Deeper learning is already happening in Kentucky’s classrooms
Back in December, I wrote a column about what I considered to be deeper learning, a topic that you probably hear educators discuss a lot these days. While we have avoided laying out an official definition from the Kentucky Department of Education so that those learning and working in our schools can help determine what it means, we do know that deeper learning can take several forms.
Pay, support and respect critical to tackling teacher shortages
Emerging from the pandemic, we’ve all heard increasing concerns about the current state of the teaching profession, both here in Kentucky and nationally. As districts struggle with filling positions both in the classroom and in support roles, we are seeing some noticeable strains in the educator workforce.
Thanking Kentucky’s support staff for their vital role in student success
One of the things I miss most being commissioner of education is the ability to be out in our schools every day. While I love my position and the opportunities it gives me to help shape policies and state priorities, the school building is where the rubber meets the road.
What is deeper learning?
Kentucky’s future vision for education, called United We Learn, was developed after listening to Kentuckians from all parts of the Commonwealth and represents what they said they wanted for our schools and their children when we took the time to listen. One major component of that vision is to create “vibrant learning experiences for every student.”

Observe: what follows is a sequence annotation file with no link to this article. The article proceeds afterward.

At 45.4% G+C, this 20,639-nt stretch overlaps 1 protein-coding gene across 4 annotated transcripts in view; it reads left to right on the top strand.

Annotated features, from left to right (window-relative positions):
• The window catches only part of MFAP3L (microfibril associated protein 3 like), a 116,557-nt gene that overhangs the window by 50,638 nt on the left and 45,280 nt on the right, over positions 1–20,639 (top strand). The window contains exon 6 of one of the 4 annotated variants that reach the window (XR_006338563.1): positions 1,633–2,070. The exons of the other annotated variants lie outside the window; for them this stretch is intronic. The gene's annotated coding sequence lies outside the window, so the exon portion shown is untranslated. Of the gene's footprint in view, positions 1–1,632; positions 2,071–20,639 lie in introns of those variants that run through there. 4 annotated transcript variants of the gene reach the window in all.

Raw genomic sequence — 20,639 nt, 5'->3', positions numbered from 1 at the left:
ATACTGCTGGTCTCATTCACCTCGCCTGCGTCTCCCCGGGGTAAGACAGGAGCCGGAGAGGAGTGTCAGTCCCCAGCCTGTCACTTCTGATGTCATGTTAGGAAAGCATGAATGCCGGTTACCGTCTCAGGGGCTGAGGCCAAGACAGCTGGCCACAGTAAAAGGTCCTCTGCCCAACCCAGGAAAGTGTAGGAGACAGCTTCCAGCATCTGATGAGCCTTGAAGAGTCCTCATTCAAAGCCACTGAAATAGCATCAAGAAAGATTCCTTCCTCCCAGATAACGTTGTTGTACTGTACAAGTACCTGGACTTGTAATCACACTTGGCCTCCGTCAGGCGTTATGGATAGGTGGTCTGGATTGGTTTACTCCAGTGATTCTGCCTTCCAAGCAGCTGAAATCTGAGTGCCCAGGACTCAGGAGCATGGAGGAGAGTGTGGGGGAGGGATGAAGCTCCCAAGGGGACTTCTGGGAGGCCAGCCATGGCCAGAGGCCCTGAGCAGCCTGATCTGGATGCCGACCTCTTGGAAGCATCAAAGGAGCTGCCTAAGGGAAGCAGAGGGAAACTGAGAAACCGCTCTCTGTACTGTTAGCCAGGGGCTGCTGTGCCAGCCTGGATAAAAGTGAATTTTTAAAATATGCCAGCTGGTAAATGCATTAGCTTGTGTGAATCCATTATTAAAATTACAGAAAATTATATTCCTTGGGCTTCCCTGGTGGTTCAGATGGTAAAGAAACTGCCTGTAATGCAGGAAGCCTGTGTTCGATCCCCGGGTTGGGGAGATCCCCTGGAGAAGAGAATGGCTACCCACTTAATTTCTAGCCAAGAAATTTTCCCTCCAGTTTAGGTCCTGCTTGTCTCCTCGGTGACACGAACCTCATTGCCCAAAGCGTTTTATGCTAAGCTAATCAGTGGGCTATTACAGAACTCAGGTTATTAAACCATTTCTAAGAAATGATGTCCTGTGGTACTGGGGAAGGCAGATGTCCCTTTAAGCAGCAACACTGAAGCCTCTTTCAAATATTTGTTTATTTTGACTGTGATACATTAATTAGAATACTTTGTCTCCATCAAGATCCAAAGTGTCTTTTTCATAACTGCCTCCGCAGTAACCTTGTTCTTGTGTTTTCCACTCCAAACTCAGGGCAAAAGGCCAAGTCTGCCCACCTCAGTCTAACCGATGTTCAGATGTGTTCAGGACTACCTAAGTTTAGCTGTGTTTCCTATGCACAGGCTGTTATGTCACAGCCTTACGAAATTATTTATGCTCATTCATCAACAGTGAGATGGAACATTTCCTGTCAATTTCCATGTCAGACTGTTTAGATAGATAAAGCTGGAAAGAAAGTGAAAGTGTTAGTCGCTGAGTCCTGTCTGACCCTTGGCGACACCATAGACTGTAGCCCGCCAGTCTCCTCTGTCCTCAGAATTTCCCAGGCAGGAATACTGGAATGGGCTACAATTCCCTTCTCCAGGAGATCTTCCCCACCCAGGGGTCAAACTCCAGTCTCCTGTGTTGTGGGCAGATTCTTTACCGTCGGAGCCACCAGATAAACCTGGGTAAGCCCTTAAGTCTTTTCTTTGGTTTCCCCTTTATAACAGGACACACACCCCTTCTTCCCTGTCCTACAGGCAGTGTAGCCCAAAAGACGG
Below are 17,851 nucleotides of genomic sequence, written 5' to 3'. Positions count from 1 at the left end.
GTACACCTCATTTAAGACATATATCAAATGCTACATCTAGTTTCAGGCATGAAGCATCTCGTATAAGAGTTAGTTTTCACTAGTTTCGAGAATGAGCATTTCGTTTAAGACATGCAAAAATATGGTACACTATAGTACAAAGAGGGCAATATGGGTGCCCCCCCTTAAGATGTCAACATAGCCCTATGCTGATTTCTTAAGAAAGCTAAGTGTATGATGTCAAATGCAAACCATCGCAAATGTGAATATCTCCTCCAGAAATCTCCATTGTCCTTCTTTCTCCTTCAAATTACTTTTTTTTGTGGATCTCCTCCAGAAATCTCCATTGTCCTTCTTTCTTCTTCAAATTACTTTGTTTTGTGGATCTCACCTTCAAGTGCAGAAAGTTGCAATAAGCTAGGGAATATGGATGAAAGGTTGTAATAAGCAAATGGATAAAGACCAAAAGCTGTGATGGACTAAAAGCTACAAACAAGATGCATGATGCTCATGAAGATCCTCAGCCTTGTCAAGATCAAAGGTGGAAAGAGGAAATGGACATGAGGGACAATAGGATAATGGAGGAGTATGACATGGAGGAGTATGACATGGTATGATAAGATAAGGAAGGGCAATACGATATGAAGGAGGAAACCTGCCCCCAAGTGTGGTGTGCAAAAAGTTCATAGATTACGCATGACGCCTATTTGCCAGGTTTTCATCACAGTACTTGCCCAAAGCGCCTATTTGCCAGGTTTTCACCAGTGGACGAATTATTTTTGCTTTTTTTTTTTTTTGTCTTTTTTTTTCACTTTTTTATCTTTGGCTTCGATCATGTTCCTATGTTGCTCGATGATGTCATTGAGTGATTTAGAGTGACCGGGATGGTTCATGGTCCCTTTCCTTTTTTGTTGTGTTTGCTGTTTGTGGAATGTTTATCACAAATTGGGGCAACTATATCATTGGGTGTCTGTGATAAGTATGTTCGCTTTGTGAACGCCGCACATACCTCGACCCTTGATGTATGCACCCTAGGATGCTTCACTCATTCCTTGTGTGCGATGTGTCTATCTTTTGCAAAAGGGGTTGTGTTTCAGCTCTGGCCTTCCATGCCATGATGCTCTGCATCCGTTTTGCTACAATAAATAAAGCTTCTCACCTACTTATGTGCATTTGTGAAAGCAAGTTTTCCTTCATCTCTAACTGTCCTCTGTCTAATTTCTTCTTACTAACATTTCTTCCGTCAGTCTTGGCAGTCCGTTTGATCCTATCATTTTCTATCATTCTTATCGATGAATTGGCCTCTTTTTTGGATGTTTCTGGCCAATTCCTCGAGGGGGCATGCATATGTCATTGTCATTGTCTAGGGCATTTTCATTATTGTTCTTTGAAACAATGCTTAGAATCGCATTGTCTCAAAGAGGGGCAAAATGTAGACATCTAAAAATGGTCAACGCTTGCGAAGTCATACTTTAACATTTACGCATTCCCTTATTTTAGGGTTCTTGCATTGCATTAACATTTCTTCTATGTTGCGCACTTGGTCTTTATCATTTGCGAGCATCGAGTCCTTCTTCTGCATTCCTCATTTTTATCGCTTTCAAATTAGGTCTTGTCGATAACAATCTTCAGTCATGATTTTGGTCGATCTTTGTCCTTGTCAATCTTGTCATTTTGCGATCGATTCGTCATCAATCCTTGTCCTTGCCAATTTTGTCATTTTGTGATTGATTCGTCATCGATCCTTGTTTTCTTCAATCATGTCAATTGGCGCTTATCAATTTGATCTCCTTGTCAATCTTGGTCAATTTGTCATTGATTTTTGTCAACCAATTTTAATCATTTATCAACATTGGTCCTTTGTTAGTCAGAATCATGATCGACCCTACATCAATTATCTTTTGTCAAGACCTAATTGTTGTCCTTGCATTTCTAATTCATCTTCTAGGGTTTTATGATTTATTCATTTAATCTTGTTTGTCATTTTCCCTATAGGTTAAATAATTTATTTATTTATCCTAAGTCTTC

Helping Kentucky’s most vulnerable families so students can succeed
Across the state last school year, almost 21,000 of our public school students experienced some type of homelessness or housing instability.
Giving thanks to all of Kentucky’s outstanding teachers
I had the privilege in September of presiding over my first in-person Kentucky Teacher of the Year ceremony at the Kentucky State Capitol Rotunda. There are two parts of my job that I find the most enjoyable. The first is when I get to visit classrooms and see our students deeply involved in learning.
Taking the time to listen to what our families have to say
Across the country, you are hearing a louder call for families to be more involved in the education of their students.
Unprecedented challenges during COVID have led to unprecedented opportunities
As summer winds toward fall and we consider the annual return to school for students, families and staff, it occurs to me that we are possibly at the precipice of our first undisrupted year of in-person learning since 2019.
Why we all need to pay attention to the shrinking teacher pipeline
Last month I met with the Kentucky Legislature’s Interim Joint Committee on Education to talk about the teacher workforce. The legislators and I talked about a lot about ways we might be able to encourage more people to go into teaching and how to keep our current teachers in their classrooms.
Reflections and responsibility on the Uvalde school shooting
Like many of you, I am heartbroken and angered over the tragedy that took place in Uvalde, Texas, on May 25. As is the case in many of your communities, students and staff at Robb Elementary were celebrating the end of this school year, looking ahead to the summer and imagining what the next year of school might bring. In a flurry of senseless violence, all of this was taken away.